John N. OTT

    Environmental Health and Light Research Institute Sarasota, Florida

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    THE LIGHT SIDE OF HEALTH

"You look in the pink of condition.”

    “I could tell that he was positively green with envy.”

    “When I heard her say that, I saw red.”

Each of these phrases uses color in a figurative manner relating a hue to an emotion,

    physical condition or attitude. When we use such expressions we recognize of course that we don’t mean to have them taken literally. When was the last time you saw someone actually turn green with envy?

    Still, as the scientific evidence comes in, we are becoming more and more aware of the fact that a very definite relationship exists between the colors that make up what we perceive as “white” or natural sunlight and our physical and mental health.

Perhaps the use of the word “colors” in the above sentence is a bit misleading. We

    generally think of a color as something we can see. But what we know as colors makes up only a part of the spectrum.

    For scientific purposes, different colors are defined in terms of a measuring system in which the wavelength is the standard unit. Each color has its own wavelength. The length of a color’s wavelength determines its proper place in the spectrum.

    But there are areas of the spectrum we cannot see. These areas are also measured in terms of wavelengths. The wavelengths, which define these areas, are either longer or shorter than those, which define colors.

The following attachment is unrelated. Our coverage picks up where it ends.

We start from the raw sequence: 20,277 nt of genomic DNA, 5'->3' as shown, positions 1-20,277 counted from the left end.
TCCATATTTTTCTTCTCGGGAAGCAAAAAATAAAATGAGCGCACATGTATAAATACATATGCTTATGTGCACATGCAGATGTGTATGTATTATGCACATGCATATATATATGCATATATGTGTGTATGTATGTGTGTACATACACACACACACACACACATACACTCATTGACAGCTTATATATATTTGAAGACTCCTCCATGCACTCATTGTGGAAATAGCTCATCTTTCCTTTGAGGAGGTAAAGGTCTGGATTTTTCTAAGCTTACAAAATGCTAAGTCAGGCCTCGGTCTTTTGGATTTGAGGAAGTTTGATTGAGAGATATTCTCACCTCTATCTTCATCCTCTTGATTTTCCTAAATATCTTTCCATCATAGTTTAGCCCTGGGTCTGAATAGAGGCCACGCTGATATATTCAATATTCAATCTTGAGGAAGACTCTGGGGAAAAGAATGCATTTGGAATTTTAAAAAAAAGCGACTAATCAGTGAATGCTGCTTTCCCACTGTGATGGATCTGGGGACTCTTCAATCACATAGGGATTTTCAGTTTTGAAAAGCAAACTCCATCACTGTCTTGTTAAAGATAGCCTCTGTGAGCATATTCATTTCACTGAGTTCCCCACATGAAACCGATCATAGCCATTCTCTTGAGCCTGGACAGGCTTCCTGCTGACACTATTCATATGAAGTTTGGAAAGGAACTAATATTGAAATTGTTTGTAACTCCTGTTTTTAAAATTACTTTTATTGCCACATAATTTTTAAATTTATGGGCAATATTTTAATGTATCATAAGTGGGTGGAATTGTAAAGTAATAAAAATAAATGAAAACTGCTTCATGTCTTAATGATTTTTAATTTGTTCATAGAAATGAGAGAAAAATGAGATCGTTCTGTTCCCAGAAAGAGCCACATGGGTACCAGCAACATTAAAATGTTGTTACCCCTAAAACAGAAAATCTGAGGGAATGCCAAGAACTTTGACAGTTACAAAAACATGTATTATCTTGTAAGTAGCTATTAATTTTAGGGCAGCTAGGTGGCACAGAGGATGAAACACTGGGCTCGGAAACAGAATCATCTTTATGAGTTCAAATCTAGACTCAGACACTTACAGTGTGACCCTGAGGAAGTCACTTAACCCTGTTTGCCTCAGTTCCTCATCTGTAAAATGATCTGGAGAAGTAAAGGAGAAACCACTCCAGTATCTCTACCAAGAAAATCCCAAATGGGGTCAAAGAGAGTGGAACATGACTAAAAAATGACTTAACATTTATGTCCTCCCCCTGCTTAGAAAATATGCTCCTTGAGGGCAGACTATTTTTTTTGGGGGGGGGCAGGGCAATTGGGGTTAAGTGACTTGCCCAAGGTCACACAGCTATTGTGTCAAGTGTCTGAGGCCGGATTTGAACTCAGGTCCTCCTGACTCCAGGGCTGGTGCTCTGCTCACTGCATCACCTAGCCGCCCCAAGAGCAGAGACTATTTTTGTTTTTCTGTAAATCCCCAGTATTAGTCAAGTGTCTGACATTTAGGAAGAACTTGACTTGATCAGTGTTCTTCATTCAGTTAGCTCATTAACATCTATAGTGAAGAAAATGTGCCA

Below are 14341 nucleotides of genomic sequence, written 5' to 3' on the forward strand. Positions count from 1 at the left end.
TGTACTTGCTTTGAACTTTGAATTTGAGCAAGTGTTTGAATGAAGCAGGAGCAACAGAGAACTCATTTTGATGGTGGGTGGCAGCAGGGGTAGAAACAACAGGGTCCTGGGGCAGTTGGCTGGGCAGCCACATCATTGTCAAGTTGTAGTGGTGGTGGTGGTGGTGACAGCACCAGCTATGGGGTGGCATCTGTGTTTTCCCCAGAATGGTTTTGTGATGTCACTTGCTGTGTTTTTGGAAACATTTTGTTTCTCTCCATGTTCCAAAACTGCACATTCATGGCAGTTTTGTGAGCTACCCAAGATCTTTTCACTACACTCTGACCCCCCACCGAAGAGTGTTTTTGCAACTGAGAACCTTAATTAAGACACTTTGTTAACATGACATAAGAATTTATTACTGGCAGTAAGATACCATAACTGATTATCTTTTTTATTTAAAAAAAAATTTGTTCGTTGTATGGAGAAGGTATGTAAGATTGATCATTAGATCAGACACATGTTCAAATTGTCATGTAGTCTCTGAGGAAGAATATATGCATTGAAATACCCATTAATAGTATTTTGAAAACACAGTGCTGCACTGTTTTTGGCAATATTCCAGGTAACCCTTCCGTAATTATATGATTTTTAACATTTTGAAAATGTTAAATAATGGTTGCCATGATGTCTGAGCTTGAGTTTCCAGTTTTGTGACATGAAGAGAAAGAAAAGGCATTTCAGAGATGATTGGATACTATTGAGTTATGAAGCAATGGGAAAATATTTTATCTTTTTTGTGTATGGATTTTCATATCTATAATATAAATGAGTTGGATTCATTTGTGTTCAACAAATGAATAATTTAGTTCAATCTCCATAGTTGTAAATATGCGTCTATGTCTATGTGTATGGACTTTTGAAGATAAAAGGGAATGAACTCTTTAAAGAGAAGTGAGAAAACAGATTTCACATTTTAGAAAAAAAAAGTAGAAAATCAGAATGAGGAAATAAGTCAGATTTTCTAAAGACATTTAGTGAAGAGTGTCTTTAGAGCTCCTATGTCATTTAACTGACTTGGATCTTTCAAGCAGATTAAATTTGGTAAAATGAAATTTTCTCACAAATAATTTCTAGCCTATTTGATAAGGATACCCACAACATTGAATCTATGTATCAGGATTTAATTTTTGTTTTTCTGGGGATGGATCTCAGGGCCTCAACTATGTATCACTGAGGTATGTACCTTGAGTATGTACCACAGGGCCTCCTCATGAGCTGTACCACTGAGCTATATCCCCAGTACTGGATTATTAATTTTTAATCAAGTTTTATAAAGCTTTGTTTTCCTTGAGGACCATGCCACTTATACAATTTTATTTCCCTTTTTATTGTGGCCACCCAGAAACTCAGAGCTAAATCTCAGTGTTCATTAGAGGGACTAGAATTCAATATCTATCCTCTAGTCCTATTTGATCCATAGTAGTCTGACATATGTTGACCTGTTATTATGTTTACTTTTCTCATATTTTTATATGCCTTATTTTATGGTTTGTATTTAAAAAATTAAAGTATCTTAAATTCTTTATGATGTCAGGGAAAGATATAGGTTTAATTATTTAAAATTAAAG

For instance, ultraviolet wavelengths are shorter than those to which the human eye is sensitive. Those beyond human perception at the opposite end of the visible spectrum are infrared. There are areas of the spectrum even shorter than the ultraviolet band or longer than the infrared band. Some arc capable of penetrating through most ordinary types of building materials as easily as the light we see passing through glass.

    Wavelengths shorter than ultraviolet and longer than infrared are usually referred to as radiant energy. It is possible to be in an environment in which the eye cannot perceive

    anything except total darkness and yet be exposed to radiant energy in one form or another with the organism responding accordingly. The latter statement is one, which poses a fascinating mystery a mystery I became more and more compelled to probe into.

    And so I found myself becoming more deeply involved with responses to light and radiation as I pursued my work in time-lapse photography.

    I began to open